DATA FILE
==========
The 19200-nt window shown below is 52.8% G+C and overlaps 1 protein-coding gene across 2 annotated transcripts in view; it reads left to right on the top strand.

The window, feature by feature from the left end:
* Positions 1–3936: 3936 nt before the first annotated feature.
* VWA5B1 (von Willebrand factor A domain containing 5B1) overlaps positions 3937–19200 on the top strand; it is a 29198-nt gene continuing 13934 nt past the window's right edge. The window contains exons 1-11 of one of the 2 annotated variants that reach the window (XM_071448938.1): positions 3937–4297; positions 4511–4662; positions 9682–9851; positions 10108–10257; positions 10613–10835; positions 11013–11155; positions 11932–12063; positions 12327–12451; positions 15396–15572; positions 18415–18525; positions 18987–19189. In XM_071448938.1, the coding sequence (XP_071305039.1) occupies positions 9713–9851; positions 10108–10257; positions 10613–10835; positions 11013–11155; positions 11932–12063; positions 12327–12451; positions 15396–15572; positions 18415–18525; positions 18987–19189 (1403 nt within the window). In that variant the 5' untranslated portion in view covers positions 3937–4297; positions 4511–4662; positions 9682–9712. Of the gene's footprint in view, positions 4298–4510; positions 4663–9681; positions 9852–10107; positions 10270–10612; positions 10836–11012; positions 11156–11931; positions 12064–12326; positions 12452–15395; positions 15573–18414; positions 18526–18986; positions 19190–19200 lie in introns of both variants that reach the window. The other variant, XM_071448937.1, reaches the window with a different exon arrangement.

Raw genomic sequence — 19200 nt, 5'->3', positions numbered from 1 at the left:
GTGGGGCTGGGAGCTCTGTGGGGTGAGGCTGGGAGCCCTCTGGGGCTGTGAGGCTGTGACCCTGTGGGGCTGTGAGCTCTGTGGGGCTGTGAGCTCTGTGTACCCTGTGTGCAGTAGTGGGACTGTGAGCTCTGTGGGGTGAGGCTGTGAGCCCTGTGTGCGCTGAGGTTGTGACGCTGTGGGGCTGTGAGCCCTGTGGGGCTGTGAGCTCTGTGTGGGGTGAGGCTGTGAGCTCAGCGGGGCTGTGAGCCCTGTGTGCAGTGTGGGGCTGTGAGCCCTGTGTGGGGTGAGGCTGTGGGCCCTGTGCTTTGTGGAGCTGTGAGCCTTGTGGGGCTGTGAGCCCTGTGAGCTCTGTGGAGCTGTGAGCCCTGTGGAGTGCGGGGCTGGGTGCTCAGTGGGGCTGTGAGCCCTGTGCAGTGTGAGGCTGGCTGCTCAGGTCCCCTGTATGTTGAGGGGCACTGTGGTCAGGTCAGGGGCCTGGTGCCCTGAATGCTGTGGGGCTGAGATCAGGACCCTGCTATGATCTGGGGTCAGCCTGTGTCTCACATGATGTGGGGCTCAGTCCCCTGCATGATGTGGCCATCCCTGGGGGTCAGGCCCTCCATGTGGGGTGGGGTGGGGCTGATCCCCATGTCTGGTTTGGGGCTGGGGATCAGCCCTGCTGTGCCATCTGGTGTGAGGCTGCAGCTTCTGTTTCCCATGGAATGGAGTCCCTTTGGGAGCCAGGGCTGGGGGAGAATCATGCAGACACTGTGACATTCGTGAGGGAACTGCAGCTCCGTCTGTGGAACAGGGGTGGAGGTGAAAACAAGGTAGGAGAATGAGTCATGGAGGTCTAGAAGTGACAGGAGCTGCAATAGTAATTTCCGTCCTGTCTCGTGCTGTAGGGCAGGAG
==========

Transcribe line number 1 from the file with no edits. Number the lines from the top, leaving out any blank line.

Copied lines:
The 19200-nt window shown below is 52.8% G+C and overlaps 1 protein-coding gene across 2 annotated transcripts in view; it reads left to right on the top strand.